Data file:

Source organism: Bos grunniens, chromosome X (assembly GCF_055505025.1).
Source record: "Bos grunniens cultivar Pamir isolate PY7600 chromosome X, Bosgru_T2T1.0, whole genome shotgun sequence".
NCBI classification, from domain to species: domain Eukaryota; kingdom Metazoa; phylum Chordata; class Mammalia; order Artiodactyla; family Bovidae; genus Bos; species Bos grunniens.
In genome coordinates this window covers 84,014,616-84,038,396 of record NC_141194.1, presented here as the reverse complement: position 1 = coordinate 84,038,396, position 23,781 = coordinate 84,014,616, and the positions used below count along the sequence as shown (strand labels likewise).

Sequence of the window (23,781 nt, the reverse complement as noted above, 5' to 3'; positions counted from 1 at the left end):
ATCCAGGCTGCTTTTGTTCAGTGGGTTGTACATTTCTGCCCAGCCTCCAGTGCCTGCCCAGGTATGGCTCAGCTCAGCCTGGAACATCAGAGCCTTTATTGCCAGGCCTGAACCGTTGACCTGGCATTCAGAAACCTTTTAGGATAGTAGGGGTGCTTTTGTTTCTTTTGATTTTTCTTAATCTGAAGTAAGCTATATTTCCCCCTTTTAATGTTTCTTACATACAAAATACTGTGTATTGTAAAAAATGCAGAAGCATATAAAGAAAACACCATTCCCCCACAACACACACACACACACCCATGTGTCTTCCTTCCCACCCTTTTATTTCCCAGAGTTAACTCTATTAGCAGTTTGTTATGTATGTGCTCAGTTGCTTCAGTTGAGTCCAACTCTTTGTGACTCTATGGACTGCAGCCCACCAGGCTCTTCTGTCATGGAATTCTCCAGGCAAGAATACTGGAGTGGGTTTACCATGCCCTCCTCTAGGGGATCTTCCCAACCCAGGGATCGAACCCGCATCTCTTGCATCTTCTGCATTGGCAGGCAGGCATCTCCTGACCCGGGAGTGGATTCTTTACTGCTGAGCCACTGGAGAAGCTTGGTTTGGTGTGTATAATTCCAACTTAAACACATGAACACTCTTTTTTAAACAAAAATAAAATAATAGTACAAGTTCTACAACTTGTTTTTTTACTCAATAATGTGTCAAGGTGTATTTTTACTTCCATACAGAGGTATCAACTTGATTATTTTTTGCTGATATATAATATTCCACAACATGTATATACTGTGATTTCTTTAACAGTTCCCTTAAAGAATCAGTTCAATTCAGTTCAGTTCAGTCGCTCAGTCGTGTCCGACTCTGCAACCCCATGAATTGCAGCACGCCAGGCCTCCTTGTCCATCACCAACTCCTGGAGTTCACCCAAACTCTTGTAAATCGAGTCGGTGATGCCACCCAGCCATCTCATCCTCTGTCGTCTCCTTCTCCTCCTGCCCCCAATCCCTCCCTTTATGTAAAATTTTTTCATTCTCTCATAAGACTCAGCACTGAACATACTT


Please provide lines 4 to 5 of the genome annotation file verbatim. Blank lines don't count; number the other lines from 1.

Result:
In genome coordinates this window covers 84,014,616-84,038,396 of record NC_141194.1, presented here as the reverse complement: position 1 = coordinate 84,038,396, position 23,781 = coordinate 84,014,616, and the positions used below count along the sequence as shown (strand labels likewise).

Sequence of the window (23,781 nt, the reverse complement as noted above, 5' to 3'; positions counted from 1 at the left end):